I think I would just buy an Eastern European Orchestra. Seriously: Sure, but my main priority was taming harshness, (SACD does that for me at least); surround is fun--it may even be better--but I've reached the "I like what I've got" plateau. (How does that old saying go about finding the right lover? You know there's always going to be younger, newer, better, out there, but it just doesn't matter anymore?) I found the whole upgrade thing fun but kind of nerve-racking. I'm really ready to pop open the wine and just do some LISTENING again. I hasten to add--I'm not an audiophile, having sampled a small slice of the equipment out there. My humble advice is to make a list of what your priorities are and go from there.
I believe some of you missed my point. I was not suggesting that multi-channel SACD's do not have a 2 channel DSD layer. I was saying that the record companies are so fixated on surround that they no longer issue SACD's derived from the many great 2 channel masters. I think the forthcoming RCA and Mercury living stereo and living presence SACD releases will be the first SACD's derived from 2 channel masters to become available in some time. Let's hope for more!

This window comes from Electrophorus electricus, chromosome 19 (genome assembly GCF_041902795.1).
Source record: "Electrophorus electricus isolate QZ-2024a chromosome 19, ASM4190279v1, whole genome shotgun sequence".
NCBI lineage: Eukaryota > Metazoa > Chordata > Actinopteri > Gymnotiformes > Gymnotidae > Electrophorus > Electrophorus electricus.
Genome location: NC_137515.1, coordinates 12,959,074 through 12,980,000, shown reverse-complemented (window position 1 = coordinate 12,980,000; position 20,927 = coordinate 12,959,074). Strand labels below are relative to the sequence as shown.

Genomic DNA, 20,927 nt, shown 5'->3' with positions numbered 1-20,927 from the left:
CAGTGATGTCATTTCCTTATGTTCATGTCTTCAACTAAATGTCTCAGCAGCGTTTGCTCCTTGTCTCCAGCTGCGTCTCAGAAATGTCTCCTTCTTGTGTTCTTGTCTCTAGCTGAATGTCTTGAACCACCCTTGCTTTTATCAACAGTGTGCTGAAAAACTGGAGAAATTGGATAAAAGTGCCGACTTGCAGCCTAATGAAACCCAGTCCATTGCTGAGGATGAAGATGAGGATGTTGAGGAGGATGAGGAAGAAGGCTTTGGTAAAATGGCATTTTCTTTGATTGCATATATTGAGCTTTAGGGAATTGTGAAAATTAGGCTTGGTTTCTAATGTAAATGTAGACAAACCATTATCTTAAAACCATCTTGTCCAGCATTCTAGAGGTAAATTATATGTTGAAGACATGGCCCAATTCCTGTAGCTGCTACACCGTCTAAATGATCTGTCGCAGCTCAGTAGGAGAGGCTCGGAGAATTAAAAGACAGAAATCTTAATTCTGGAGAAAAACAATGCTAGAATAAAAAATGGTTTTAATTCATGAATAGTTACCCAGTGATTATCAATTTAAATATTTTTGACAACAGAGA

If you look in general, most of our systems are set up in two channel mode.In the surround sound mode, you are not going to see 5 SET amps all feeding into I don't know what kind of processor. If I set up surround sound, It would be through a SS state multichannel amp or a good reciever. One does not set up multi channel systems to do real critical listening. I am more impressed with two channel SACD than with multichannel SACD. This may seem very old fashioned, but so are tube amps.
Mikesinger and Surfgod THANK YOU !!!! BTW ironically today I ran into the saleman from the local "high end shop" and he is still trying to get me to purchase a SA12 over the SA14.. but it seems to me by way of the responses I've gotten that maybe he "the salesman" may be in the minority as far as choice of unit... You don't thing commission might have something to do with his choice??? NEVER.......
I am having a VERY hard time hearing the difference between the CD and the stereo SACD layers of my classical Hybrid discs played on my Philips 963sa. My hearing is fine (I am a professional musician), but my pre-amp is admittedly lower-mid-fi, a Yamaha dsp-e492.
If there really is a huge difference between the two, shouldn't I be able to detect it even on modest equipment?
In all candor, in this hobby, just about every "huge difference" that someone claims that they can hear is typically nothing more than something that is casually discernable and a function of how much they let it bother them. With that said, I find that the difference between the redbook and hybrid levels may be discernable, but is not "huge" on first listen. With hybrids/SACD, I find that the overall sound is less fatiguing over time and I can listen to my system for longer.